The Philippines needs changes in culture not just government policies to curb rights abuses said Investigate PH, an independent international investigation of the human rights situation in the Philippines conducted by people’s organisations and civil society.
“Even if we need policy changes and maybe constitutional changes, it is not enough. It has to do with a culture that needs to be changed,” Dr. Agnes Abuom, commissioner of Investigate PH said on Tuesday at an online forum with the media and various human rights groups.
“It has to do with the leadership that needs to understand that they are part of the global community, and the global community has sets of values that we go by, and need to uphold and work and lead with those values,” Dr. Abuom added.
Abuom, who is also the moderator of the Central Committee of the World Council of Churches, presented at the forum the first report of Investigate PH on the state of human rights in the Philippines.
According to Abuom, the report — which has been sent to the United Nations Human Rights Commission (UNHRC) — is very urgent because it seems that even evidence-based reports are being disregarded and set aside.
“This is an urgent matter. It’s a matter that has been going on for very long in terms of violations, and I think it is a shame to the global community that, even when we have evidence-based information, it is still not enough to push for transformation,” she explained.
“So I think it is important to state from the beginning that this Commission is concerned that it brings the evidence-based information from the ground to the various UN bodies particularly the human rights, and that can help them in actually understanding the reality on the ground,” she added.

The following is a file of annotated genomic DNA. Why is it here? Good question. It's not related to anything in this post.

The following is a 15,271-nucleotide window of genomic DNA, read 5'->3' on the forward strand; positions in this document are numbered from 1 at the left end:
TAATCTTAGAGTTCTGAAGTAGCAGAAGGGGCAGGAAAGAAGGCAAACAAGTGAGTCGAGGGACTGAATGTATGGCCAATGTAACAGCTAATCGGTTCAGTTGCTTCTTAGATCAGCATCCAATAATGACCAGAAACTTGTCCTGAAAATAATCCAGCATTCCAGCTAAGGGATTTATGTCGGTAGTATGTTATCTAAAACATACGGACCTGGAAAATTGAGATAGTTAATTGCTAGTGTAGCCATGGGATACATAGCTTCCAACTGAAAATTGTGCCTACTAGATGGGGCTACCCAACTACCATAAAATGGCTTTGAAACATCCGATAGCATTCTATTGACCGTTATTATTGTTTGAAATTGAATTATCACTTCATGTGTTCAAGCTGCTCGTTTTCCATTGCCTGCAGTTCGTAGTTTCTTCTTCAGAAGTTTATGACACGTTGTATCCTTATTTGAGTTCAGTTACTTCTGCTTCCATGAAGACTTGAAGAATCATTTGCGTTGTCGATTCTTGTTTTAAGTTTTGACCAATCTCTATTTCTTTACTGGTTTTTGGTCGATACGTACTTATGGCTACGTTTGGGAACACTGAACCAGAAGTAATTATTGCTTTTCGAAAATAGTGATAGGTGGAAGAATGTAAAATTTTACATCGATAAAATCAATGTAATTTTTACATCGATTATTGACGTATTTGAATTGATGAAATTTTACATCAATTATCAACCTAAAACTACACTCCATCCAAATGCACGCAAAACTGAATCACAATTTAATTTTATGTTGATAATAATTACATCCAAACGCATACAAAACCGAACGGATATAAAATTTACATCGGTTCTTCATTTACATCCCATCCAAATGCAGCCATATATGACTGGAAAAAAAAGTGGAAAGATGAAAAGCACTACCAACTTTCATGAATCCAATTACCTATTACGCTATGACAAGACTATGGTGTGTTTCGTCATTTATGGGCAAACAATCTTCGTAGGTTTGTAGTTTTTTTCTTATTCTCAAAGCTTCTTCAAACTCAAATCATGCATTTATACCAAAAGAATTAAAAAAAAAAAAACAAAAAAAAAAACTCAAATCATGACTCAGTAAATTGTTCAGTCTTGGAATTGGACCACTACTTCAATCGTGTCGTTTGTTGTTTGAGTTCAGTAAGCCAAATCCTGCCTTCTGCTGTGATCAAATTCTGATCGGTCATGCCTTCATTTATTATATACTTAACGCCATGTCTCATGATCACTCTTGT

Investigate PH was launched last Jan. 28 as an initiative-based group that would collate and submit reports on alleged rights abuses in the Philippines, especially those that occurred under the term of President Rodrigo Duterte.
It aims to urge relevant UN bodies to make use of international mechanisms to hold perpetrators of human rights violations in the Philippines accountable and to deliver justice to victims.
The initiative was started in January after UNHRC decided to pull back on suggestions for it to conduct a full-blown probe in the Philippines — which was eventually reduced to a resolution asking UNHRC member-states to extend technical assistance to the country.
After the release UNHRC resolution, the Philippine government created a task force that would look into allegations of extrajudicial killings committed during the drug war, along with other rights violations.
However, local groups say that the government task force is all for show as controversies on supposed rights abuses — like the police operation that led to the death of nine activists last March 7 — are still happening. (Source: INQUIRER.net)